initial public offering market
sprang to life this week, only to ram straight into an
selloff on Friday.
Nasdaq Composite Index down 3% Friday and more than 10% for the month, IPOs in the pipeline are facing the possibility of another dry stretch. After all, the market was hardly welcoming before Friday's setback: The five companies that came public this week (with two more scheduled for Friday) elicited a smattering of interest at best.
Recall that after the Nasdaq's correction in March and April, a number of IPO hopefuls had to pull their issues. "Clearly, if the market is skittish, it's difficult to bring new issues to market," says Tom Peterson, a partner at venture capital firm
El Dorado Ventures
. Still, "This selloff may be more short-lived," he continues, adding that the window for IPOs still appears open as long as tech stocks don't face a prolonged downturn.
So as usual, time will tell. "In the next four to five months, if we actually see revenue expectations not being met and earnings growth slowing, then we'll start questioning the ability of companies to raise money through public funding," says Yusuf Haque, an analyst at financial portal
At the moment, the quality names that have already filed for IPOs -- such as
Advanced Switching Communications
-- will likely go forward with their issues, though they may not get the valuations they wanted, according to Haque. Demand is still strong for CoSine, a maker of switches and software used by service providers to deliver communications between computers and computer systems. It is expected to price Monday. On Friday, the price range for its issue was boosted to $20 to $22, from $15 to $17.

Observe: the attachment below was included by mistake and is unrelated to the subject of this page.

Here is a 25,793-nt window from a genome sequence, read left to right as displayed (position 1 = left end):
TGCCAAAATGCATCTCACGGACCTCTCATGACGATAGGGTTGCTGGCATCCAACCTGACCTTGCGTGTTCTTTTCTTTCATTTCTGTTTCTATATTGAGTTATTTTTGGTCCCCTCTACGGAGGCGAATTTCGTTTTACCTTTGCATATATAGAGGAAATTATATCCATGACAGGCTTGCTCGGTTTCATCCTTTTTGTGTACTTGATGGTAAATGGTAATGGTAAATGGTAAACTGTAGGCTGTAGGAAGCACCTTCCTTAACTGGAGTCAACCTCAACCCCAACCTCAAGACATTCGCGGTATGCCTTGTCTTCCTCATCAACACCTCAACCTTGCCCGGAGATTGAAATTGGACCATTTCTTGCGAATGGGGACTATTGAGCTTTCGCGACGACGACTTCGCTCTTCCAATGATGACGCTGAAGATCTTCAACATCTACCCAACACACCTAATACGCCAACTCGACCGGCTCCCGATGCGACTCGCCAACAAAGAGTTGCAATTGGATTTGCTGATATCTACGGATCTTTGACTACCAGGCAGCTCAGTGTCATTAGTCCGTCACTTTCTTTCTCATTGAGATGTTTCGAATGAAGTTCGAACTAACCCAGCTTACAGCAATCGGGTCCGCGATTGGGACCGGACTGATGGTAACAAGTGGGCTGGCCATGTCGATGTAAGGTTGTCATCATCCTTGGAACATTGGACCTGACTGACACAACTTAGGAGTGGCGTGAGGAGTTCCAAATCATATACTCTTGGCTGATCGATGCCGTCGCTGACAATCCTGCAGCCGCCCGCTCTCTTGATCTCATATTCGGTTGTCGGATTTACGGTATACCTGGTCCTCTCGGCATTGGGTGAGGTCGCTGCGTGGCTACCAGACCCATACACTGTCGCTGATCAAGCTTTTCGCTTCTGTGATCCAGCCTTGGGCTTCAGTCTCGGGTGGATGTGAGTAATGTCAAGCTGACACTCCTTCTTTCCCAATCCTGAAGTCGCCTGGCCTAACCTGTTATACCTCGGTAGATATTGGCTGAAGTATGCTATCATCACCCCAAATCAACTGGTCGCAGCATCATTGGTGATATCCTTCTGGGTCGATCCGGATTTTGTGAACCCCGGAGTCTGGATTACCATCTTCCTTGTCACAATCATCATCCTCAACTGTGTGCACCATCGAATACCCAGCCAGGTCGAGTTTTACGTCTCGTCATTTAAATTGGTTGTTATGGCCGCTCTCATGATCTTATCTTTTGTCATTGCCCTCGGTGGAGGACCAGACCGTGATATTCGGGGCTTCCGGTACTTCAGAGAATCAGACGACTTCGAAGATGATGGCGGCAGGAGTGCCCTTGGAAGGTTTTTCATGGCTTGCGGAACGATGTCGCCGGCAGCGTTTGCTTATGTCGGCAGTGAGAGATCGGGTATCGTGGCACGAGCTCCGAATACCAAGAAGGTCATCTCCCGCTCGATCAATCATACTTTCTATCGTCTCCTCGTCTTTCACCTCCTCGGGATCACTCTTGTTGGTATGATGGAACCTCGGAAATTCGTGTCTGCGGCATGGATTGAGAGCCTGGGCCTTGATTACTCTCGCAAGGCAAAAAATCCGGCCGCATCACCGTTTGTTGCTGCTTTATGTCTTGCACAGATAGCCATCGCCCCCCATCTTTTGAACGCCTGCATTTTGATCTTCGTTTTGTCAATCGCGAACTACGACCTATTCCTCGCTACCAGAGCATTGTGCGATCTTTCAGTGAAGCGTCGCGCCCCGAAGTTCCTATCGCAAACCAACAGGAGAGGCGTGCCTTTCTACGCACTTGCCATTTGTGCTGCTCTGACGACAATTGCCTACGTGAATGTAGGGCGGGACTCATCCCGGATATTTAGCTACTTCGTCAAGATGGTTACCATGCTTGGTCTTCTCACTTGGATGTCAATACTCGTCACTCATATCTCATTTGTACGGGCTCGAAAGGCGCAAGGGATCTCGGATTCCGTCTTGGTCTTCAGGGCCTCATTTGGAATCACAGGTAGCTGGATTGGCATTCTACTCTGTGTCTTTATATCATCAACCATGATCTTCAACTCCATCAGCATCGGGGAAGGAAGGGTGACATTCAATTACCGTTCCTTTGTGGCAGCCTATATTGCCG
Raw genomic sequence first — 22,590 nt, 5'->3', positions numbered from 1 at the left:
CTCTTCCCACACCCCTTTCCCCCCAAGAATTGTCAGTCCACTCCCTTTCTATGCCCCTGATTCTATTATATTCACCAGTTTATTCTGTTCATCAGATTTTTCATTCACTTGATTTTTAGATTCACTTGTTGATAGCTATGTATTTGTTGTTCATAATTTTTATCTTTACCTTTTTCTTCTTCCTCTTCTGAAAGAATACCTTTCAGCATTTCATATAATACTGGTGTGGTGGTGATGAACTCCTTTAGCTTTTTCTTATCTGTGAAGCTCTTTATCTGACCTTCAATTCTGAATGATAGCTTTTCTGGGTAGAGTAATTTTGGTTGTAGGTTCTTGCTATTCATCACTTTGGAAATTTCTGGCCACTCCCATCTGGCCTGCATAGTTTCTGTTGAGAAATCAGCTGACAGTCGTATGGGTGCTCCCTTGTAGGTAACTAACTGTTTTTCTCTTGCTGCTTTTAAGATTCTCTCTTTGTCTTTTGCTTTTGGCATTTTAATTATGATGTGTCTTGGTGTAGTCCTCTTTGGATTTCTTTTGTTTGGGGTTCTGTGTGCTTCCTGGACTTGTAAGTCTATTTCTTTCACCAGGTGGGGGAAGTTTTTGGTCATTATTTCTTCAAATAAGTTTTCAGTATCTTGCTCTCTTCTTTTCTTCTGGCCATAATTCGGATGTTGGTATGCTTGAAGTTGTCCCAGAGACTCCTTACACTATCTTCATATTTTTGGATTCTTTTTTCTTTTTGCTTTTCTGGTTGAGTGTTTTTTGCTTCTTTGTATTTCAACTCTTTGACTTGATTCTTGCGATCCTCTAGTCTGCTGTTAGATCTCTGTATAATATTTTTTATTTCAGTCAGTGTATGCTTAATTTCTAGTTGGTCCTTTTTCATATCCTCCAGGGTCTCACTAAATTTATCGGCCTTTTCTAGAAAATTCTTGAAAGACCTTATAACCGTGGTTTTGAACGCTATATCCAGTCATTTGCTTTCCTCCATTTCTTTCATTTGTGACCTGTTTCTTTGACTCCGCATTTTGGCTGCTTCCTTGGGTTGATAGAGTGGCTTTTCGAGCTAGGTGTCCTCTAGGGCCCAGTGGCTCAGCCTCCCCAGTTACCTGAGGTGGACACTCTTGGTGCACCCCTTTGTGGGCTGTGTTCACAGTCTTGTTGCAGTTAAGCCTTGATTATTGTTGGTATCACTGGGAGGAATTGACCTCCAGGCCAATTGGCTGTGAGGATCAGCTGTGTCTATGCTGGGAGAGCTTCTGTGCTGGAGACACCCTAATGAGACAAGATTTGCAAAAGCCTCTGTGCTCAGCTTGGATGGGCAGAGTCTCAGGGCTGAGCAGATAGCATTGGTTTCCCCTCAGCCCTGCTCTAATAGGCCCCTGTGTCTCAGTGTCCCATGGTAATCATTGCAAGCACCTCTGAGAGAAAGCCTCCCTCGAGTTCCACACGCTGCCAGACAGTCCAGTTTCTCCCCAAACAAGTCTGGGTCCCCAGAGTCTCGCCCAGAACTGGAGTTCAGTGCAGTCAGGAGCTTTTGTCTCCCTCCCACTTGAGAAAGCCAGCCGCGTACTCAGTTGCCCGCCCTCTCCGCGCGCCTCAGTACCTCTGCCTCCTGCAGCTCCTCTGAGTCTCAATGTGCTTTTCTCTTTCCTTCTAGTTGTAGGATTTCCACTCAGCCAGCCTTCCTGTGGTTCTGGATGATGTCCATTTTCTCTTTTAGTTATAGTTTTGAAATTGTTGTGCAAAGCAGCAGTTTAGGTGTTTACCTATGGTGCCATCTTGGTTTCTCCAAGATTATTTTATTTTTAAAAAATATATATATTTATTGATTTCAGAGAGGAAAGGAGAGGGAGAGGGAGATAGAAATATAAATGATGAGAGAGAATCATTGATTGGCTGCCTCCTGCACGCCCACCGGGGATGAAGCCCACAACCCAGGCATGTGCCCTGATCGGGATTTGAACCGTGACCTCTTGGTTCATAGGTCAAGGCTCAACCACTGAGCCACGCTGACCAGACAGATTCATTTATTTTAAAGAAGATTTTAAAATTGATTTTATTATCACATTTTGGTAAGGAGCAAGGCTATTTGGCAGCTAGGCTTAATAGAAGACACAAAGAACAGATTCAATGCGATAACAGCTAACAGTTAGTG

Even so, "If this turns out to be the first of a wave
of selloffs, then investors will be distracted. They'll avoid the IPO market and flock to safety," says George Nichols, a stock analyst at
. "IPOs are not the safe names since most of them are far from profitability."
In that case, potential telecommunications IPOs may be the first ones affected. There are
concerns that network builders lack the cash to spend heavily on equipment, thus puncturing the prospects for companies that make that equipment.
The stronger companies can still survive, though, without tapping the public market. "
doesn't have to go public because its parent can fund it," Haque says of the proposed spinoff of
. "It's only going public because it's trying to take advantage of the valuations of optical component manufacturers."